evolved in the harsh environment of the High Andes, so caring
for them in Australian conditions is relatively problem
Usually a stand of shady trees or a three sided shelter
is sufficient for llama comfort ... but it is wise to set
aside a small area for training and veterinary work. A 3m
round or square pen suffices for training whilst a llama
chute is ideal for veterinary purposes.
Short woolled llamas require no shearing, but both Tapada
and Lanuda llamas need to be shorn bi-annually. Llamas handle
heat reasonably well but if temperatures rise above 30C
they need shade. Shorn llamas tolerate high temperatures
better than fully fleeced animals.
Llama toenails need trimming, but frequency depends on terrain
and the individual llama. If housed on rocky areas or hard
ground toenails may remain short and neat … whereas llamas
kept in soft grassy paddocks may need a nail-trim 3-4 times
yearly. This is an easy chore, taking but a few minutes.
Worming and vaccination requirements vary in different areas
so check with your local vet about requirements for your
region. At Llovely Banks we vaccinate twice yearly, in Spring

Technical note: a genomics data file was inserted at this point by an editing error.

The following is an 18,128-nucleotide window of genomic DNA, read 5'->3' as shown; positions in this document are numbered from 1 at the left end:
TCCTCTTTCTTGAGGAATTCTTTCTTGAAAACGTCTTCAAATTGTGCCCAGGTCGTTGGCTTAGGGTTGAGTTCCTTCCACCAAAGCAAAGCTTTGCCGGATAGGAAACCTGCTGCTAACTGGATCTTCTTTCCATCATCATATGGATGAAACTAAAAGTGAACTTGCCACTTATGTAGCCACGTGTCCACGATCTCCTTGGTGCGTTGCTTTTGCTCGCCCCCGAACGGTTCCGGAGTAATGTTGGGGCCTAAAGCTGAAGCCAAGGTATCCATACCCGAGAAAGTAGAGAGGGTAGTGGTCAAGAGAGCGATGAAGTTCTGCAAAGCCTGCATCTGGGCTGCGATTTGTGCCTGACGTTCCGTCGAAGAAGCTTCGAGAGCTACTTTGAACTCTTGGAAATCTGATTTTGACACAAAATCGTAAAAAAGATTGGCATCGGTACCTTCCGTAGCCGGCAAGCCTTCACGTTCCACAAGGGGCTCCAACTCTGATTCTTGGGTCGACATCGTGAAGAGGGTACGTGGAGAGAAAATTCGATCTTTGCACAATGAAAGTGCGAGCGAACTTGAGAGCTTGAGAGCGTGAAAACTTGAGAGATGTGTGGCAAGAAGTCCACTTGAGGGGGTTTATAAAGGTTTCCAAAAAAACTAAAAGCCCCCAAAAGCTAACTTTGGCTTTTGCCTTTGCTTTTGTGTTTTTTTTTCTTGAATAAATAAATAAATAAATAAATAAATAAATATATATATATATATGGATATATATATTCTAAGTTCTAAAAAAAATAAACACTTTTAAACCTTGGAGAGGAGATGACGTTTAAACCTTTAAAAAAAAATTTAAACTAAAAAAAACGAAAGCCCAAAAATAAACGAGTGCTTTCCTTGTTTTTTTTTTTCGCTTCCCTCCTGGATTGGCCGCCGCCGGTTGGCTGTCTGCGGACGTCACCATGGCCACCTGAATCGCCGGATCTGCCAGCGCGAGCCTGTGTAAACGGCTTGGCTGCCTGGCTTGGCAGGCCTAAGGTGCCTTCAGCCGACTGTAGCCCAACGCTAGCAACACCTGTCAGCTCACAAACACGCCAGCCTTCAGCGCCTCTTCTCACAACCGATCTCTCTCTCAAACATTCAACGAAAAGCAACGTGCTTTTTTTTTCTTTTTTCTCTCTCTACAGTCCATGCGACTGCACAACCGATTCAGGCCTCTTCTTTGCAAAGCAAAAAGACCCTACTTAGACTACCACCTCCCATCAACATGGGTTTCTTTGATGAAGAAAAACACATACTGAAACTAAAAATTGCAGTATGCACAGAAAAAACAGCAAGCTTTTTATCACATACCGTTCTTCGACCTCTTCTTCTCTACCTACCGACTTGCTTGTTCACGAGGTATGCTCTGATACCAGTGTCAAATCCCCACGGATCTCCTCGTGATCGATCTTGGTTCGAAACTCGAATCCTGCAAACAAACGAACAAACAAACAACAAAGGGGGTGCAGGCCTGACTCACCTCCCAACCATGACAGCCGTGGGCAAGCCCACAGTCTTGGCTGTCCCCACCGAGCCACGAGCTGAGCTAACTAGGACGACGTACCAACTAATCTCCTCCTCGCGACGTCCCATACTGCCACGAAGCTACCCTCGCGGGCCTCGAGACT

and Autumn, and worm our llamas annually each Spring.
Gestation is approximately 350 days and birthing is normally
easy with babies up and feeding within 1-2 hours. Most llamas
give birth during daylight.
recommended age for breeding maidens varies from breeder
to breeder. As a general rule - we wait until our llama
females reach at least 2 thirds of their estimated adult
body weight before joining them for the first time. As the
average llama reaches about 150 kgs at maturity we believe
100-110kgs is an acceptable weight for joining.
records show our females reach those weights between 12-18
months. Males become fertile between 18-30 months
occurs with the female seated and may take 5-45 minutes.
Normally the female is receptive, quietly kushed and content.
The male, however, makes a range of weird gurgling sounds.
Breeding can occur at any time of the year, but it's wise
to avoid animals birthing during extremely hot summers or
very cold winters.
have no fixed oestrus cycle, but are induced ovulators.
Ovulation occurs 24-36 hours after joining. Normal cria
birth weights are between 9-16kgs. At Llovely Banks we wean
the crias from 4 months onwards.
breeders prefer youngsters run with the herd until the dams
wean them. It's up to the breeder. Male cria should be removed
from the female herd by their 8th month as, although rare,
there have been cases when they have become fertile at this
on this site is solely the opinion of Mick & Anita Wescombe
of Llovely Banks Llamas and they accept no responsibility
for the manner in which it may be interpreted or applied.
Before implementing any of the medical or animal management
procedures listed, readers should check with their veterinarians.